Generally speaking even with matched amounts of travel a bike will use it in very different ways depending on the terrain. Most people will have a fork running a bit softer spring rate than the rear shock, and generally slightly more of the riders weight will be acting on the rear suspension than the front (especially when travelling fast over rough terrain etc). For normal forward velocity based perturbation / deflection, by the time the rear wheel has got to the obsticle the bike will already be being accelerated upwards by the front fork input for example so signifcantly reducing the effective rear loading.

    Of course, if you regularly huck off stuff to flat, and land entirely on the back wheel, then the rear suspension gets more of a work out, and chances are this is when you actually need the full rear travel.

    MoseyMTB
    Member

    I’m about to put 140mm forks on my trance x.

    All I’ve heard is good things. Plus they are U-Turn so I can run at 120mm if I hate it.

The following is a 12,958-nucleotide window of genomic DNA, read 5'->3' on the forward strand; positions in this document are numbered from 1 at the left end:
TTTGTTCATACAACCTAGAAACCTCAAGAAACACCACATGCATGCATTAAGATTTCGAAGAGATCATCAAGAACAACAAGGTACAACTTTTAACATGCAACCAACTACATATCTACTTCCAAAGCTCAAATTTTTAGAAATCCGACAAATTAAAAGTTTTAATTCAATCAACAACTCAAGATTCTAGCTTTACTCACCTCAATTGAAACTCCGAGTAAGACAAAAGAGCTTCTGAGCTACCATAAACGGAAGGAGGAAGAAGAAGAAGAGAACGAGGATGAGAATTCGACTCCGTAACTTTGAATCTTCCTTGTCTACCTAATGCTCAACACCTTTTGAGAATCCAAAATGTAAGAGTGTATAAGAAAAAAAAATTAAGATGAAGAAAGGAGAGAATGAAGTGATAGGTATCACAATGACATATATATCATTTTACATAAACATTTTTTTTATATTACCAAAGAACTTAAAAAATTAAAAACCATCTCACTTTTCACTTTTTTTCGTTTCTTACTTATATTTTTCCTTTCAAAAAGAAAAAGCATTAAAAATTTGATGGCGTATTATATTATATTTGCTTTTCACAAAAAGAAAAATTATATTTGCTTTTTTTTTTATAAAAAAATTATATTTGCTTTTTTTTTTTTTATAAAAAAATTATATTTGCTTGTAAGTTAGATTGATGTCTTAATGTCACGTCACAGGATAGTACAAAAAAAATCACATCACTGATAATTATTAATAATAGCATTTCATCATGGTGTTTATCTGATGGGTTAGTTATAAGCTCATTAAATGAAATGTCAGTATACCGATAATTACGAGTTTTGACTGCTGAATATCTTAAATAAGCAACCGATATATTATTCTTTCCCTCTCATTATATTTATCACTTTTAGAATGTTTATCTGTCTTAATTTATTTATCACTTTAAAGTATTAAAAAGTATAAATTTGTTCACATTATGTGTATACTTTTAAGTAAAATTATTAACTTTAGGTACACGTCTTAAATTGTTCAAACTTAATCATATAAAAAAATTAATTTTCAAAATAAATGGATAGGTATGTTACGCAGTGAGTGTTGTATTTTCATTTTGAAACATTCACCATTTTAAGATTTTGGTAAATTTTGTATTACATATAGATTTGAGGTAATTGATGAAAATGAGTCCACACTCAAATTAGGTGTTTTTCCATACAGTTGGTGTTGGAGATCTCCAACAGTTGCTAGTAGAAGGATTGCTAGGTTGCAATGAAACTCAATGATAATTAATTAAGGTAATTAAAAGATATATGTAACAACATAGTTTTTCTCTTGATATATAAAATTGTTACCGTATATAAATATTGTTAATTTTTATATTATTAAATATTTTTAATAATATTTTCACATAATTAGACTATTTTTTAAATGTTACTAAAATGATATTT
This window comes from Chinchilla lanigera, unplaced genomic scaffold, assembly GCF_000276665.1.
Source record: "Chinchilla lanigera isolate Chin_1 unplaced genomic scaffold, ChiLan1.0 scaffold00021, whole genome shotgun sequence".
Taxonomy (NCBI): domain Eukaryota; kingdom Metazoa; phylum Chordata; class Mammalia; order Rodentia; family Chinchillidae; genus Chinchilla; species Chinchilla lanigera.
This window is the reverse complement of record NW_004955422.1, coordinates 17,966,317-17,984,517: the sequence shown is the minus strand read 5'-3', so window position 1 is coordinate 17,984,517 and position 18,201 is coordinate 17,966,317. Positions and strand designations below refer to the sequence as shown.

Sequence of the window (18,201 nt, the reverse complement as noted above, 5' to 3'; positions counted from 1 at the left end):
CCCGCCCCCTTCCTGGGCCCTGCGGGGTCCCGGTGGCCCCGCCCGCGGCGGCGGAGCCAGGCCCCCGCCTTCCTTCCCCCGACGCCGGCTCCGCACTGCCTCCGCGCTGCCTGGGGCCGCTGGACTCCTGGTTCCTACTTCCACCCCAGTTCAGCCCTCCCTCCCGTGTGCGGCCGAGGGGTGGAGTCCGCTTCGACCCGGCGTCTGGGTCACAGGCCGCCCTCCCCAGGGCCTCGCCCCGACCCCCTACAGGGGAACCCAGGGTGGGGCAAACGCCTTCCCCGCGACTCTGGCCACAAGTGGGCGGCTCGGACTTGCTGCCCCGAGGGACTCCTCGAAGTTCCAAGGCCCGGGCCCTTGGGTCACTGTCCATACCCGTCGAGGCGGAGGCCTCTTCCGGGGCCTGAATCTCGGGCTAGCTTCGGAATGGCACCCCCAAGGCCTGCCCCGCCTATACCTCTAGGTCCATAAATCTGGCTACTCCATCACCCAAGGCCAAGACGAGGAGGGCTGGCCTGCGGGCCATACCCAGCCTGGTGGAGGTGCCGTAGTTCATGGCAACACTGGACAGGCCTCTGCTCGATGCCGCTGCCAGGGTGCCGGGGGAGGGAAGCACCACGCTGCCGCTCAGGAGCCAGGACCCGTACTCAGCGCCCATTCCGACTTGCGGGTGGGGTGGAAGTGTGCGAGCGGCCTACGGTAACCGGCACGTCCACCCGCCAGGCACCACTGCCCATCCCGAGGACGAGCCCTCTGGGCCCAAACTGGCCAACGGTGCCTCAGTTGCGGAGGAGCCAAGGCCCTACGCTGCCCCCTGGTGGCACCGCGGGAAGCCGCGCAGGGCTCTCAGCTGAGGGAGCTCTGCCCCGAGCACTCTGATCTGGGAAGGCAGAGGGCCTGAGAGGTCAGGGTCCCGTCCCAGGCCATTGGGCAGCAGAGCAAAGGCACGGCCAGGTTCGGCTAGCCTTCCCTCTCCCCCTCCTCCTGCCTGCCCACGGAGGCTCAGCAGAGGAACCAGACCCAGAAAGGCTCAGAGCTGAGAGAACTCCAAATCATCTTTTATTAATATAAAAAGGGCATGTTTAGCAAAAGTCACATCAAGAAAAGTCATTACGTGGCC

Premier Icon tomtomthepipersson
    Subscriber

    I’ve got 150mm on the front of my Trance at the moment. I was intending to reduce it a little but will probably never get round to it.

    gmex619
    Member

    legend – Member

    julianwilson – Member

    iirc quite a few downhill bikes came with with 20-30mm less at the front than at the back. The original santa cruz v10 springs to mind.

    probably best to ignore that one for the sake of this thread. V-10s are designed to have a log more sag (40%) than other bikes, so they effectively settle into the same position as an 8″ bike but with a load more negative travel

    Wrong, well only slightly. The V10 is meant to have 30%-35% Sag depending on if your riding or “hucking”

    Also the travel difference is more than 20-30mm on it. The V10 has a quoted “254mm/10″” rear travel. As opposed too the forks SC specced and built it too “200mm/8″”

    I have ridden/owned quite a few bikes and I do agree that something like 160 100 would be great too ride. If the geometry is right for it.

    avdave2
    Member

    I expect a lot has to do with the marketing men rather than the designers.